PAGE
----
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i think for many americans certainly who are watching those kinds of statements, they see a president who might not want to appear as harsh as some think he is or trying to soften his image but he's been really consistent when he talks about public policy. he opened his presidential campaign talk, about immigrants and the threat they pose. he has never been open to any kind of immigration reform. and daca, which is a pretty popular program. it's been in both parties. is not something that he had to move forward in terms of eliminating. so, i don't think the words of kindness and the words of sympathy carry much weight given the record he has put forth. >> is mr. trump acting under duress here? a number of states have set an ultimatum for him to respond on the daca program or else they would challenge it in the courts.
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>> he's not acting under duress but also willingly. i think this is a deadline he's happy to have. this created a circumstance for him to move forward with something he and his advisers understand is controversial. so, don't think he's unhappy about how this all unfolded. >> cnn political analyst, thank you very much. >> thank you. still to come on "cnn newsroom" -- fire fights as they battle the largest fire in los angeles history. the latest on the conditions there. we're back in just a moment.
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allergytry new xyzal®.ou have symptoms like these for relief is as effective at hour 24 as hour one. so be wise all take new xyzal®. welcome back, everyone. the governor of california has issued a state of emergency for the los angeles area due to an ongoing prush fire. the blaze is now the largest any country has seen consuming more than 7,000 acres. >> more than 1000 firefighters are battling the flames. it started friday and spread quickly due to the hot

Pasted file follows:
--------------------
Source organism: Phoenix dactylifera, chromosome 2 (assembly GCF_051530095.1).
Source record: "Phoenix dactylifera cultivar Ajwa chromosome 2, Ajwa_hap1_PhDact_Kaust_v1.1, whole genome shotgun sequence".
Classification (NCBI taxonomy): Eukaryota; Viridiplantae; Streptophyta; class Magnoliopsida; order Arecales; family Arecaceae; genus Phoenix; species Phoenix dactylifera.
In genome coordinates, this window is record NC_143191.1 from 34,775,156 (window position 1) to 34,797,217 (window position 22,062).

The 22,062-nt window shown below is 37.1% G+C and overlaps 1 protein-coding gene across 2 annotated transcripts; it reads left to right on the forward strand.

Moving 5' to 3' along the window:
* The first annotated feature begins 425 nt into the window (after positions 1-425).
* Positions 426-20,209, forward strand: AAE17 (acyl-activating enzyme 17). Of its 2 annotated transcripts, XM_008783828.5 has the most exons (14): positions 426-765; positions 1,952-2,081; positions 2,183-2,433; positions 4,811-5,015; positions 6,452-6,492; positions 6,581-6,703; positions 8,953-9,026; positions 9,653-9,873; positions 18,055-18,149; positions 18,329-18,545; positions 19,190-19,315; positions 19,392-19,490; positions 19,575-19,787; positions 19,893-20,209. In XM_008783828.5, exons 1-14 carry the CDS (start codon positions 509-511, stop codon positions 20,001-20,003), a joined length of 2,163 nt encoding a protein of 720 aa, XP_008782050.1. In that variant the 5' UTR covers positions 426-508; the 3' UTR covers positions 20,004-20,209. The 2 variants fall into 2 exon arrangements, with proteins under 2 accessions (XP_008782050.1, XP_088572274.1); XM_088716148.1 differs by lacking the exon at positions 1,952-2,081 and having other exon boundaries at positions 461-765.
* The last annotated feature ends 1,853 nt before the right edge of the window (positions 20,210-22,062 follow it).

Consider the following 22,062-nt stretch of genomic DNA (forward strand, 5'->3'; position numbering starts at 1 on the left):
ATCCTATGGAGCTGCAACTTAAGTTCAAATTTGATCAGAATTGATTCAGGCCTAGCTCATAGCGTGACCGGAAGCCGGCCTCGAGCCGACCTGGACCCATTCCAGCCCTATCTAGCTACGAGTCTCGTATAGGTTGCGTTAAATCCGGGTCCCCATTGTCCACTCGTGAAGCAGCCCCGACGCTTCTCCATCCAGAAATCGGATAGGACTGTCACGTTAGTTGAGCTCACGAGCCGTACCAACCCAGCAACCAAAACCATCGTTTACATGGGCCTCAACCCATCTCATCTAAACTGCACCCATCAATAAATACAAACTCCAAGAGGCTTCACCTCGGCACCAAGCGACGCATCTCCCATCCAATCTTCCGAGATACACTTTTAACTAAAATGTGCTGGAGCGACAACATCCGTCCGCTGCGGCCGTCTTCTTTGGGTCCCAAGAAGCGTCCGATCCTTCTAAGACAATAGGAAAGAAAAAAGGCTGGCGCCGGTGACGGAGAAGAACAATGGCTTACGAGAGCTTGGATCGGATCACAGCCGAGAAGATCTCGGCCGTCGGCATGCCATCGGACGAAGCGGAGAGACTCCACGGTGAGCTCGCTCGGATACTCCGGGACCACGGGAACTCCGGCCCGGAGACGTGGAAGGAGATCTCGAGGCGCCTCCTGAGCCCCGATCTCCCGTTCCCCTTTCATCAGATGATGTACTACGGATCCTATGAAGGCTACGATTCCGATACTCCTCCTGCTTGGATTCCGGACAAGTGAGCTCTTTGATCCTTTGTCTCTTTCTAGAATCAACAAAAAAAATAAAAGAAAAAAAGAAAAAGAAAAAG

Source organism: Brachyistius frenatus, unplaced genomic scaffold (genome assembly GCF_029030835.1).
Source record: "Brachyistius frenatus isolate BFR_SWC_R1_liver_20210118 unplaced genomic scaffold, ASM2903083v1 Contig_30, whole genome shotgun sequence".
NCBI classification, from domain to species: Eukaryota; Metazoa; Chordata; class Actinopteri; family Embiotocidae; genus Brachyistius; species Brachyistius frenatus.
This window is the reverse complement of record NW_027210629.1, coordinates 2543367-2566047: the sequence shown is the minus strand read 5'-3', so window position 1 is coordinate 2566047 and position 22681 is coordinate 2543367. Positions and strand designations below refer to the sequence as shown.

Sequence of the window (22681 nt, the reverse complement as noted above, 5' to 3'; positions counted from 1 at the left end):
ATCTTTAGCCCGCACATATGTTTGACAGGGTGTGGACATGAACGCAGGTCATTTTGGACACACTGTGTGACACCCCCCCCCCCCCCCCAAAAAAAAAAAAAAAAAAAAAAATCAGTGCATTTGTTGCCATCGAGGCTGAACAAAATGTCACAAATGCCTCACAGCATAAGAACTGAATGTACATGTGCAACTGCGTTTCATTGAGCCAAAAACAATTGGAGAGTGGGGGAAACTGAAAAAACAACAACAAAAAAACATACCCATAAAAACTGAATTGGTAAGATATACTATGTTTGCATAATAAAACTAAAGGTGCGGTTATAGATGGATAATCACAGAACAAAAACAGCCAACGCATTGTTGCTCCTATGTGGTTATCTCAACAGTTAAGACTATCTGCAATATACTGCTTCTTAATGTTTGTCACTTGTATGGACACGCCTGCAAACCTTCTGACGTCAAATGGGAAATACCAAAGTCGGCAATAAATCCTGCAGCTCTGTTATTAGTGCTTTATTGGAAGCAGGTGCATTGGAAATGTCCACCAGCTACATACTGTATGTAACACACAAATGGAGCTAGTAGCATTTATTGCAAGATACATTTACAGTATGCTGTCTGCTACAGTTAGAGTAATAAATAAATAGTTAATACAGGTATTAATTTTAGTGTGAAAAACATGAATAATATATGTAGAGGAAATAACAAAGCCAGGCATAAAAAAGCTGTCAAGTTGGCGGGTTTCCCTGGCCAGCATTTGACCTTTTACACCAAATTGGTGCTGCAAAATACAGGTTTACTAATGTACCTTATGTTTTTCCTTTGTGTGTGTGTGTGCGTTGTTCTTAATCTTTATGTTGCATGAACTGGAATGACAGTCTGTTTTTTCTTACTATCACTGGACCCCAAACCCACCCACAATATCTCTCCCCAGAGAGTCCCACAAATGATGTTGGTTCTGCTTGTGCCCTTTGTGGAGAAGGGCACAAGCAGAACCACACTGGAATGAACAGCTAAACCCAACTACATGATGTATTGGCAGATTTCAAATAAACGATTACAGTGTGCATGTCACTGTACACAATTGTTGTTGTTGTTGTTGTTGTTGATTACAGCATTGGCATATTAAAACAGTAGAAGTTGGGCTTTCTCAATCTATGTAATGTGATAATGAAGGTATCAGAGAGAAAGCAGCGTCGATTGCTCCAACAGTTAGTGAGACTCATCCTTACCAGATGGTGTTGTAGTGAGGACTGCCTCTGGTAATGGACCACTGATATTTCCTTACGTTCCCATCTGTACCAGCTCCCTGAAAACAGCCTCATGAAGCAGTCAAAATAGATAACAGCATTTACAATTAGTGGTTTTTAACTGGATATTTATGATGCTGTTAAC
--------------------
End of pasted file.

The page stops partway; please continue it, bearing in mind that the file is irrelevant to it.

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temperatures and high winds. >> we're seeing one of the hottest stretches we've seen across this' june of kansas. we know the fire weather exacerbated but the elevated terrain across this la tuna c cany canyon. we want to break down what we're talking about because fire and terrain play hand in hand when it comes to the way they spread. when we have a 20 degree slope and winds are blowing 20 miles an hour, increasing that slope 10 degrees increases the fire speed, it's going from 20 miles per hour to 40 miles per hour. also, you can pick up embers from these hilltops transport
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them downstream so it becomes a difficult proposition for firefighters we know 12,000 of them are working around the region. the record temperatures still in store. about 19 records expected across this region on monday alone. rainfall, there is a tropical disturbance moving off of mexico that has brought a tenth of an inch or a couple millimeters of rainfall. these storms bring gusty winds but a half an inch of rainfall can stop the wild fires. increase that a couple inches and we can extinguish flames. a lot of people playing close attention to hurricane irma slated to be a category 4. and models in pretty good agreement the storm system may
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retain that status for the foreseeable future. we think late this week, friday to saturday the baja mas, the the model agreement is run to run consistency of how these models want to focus. and the most recent run brings them farther to the south, that could impact cuba. but the concern is if this enters the gulf of mexico that is fair game for anyone in the gulf of mexico states. that is something we're watching closely for this weekend. >> that wraps up this hour of cnn, i'm rosemary church. >> i'm cyril vanier, the news continues right after this. oh man, that's pretty intense. look no further than chevrolet. this is a fast car. i feel like i left my soul back there. wow. this has power! head to the chevy labor day sales event and ride out the summer in a new chevrolet. now use labor day bonus cash
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>> south korea holding a live fire military exercise, a day after north korea tested its biggest hydrogen bomb to date. we are live in seoul with the very latest. >> in the united states, president trump is suspected to end a program that protects undocumented immigrants who came to america as children. what this could mean for the nearly 800,000 people currently in the program. >> welcome to our viewers in the united states and all around the world. i'm